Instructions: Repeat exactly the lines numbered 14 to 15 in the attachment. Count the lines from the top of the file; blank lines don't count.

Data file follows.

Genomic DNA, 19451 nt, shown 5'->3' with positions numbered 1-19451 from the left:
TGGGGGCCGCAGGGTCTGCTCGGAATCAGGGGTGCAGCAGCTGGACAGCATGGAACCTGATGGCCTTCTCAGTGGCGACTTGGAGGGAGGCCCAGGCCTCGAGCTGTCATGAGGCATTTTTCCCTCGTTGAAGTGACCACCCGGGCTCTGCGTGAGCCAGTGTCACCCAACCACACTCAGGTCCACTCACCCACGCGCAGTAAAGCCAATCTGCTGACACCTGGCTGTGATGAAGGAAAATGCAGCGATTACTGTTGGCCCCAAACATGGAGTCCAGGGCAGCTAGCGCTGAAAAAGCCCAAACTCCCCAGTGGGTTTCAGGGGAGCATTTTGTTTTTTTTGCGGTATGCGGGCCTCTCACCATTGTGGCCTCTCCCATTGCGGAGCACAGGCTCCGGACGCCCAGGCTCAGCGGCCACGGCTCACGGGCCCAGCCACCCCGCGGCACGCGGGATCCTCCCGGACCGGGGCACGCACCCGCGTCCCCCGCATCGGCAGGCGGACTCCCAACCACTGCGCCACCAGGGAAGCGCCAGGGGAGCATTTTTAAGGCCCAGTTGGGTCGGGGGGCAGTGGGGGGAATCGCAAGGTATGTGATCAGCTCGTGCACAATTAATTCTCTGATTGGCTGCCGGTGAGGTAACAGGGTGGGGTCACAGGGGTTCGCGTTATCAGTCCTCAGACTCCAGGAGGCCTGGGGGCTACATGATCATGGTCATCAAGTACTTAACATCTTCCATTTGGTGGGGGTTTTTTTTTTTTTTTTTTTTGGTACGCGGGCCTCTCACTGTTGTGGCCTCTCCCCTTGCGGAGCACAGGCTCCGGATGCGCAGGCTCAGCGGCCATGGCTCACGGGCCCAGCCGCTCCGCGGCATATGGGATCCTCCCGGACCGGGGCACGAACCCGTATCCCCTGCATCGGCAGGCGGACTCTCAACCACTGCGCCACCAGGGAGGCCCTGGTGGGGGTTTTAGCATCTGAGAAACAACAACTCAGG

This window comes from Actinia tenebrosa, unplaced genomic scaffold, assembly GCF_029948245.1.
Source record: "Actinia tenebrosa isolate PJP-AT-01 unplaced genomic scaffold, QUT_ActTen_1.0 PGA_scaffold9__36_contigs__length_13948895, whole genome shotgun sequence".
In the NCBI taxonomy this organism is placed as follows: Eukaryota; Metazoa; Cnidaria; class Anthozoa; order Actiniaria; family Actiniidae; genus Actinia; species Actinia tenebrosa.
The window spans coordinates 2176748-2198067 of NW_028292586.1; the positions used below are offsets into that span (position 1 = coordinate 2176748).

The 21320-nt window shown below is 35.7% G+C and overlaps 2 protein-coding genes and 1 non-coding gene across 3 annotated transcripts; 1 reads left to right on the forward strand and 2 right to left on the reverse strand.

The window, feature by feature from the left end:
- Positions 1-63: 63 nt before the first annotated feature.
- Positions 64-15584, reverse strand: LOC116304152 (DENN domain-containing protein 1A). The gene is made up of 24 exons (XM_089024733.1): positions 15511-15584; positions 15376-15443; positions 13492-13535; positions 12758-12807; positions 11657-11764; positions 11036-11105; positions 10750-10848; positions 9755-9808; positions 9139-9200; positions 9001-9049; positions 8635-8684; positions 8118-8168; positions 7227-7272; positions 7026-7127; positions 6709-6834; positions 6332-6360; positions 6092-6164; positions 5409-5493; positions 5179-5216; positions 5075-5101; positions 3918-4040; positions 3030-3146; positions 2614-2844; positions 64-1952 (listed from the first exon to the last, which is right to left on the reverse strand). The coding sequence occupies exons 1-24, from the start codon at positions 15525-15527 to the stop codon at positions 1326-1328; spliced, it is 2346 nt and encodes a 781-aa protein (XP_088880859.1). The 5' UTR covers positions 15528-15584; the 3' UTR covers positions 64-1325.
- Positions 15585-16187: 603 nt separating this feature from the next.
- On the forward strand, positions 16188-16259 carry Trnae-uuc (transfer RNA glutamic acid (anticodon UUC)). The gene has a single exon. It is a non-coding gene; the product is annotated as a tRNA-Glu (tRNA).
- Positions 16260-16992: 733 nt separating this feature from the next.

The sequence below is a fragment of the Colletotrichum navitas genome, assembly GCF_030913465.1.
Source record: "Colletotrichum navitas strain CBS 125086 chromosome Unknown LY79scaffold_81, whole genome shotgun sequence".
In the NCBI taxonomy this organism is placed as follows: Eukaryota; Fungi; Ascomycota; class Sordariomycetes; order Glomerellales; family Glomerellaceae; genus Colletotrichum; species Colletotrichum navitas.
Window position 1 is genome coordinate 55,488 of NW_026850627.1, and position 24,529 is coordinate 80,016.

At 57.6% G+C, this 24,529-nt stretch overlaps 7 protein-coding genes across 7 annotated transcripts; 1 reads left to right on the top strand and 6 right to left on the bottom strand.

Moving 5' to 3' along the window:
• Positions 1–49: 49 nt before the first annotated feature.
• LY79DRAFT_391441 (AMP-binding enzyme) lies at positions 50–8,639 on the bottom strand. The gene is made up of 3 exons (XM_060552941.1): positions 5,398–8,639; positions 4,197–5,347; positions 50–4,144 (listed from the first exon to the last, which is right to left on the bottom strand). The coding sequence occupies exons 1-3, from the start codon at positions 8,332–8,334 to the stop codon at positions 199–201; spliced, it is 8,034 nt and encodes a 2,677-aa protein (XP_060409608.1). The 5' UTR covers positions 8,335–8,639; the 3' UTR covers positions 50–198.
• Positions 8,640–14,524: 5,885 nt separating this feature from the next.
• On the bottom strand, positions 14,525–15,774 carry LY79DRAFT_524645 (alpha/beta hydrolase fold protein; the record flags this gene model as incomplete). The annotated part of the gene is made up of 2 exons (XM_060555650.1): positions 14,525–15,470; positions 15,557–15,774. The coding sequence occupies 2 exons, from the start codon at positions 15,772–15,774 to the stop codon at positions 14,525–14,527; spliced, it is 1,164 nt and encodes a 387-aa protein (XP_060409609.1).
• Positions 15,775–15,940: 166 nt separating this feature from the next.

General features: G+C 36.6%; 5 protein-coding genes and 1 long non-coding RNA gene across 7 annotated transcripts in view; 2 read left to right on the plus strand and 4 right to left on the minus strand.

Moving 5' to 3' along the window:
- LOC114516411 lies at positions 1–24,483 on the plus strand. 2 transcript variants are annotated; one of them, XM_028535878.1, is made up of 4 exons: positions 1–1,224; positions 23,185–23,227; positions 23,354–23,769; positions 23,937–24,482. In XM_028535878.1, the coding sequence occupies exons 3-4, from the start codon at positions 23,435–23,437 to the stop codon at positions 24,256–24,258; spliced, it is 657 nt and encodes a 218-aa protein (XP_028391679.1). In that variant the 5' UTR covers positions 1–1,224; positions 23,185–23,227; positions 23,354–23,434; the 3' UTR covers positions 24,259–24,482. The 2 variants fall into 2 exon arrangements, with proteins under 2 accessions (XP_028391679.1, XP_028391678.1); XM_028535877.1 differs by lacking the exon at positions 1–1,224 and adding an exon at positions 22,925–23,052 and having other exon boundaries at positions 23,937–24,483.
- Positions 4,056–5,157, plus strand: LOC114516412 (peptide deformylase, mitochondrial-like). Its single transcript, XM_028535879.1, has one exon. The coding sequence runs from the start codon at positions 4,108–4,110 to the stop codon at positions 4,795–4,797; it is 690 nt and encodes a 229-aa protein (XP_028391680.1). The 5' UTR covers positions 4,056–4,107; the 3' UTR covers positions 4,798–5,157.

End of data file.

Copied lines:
The sequence below is a fragment of the Colletotrichum navitas genome, assembly GCF_030913465.1.
Source record: "Colletotrichum navitas strain CBS 125086 chromosome Unknown LY79scaffold_81, whole genome shotgun sequence".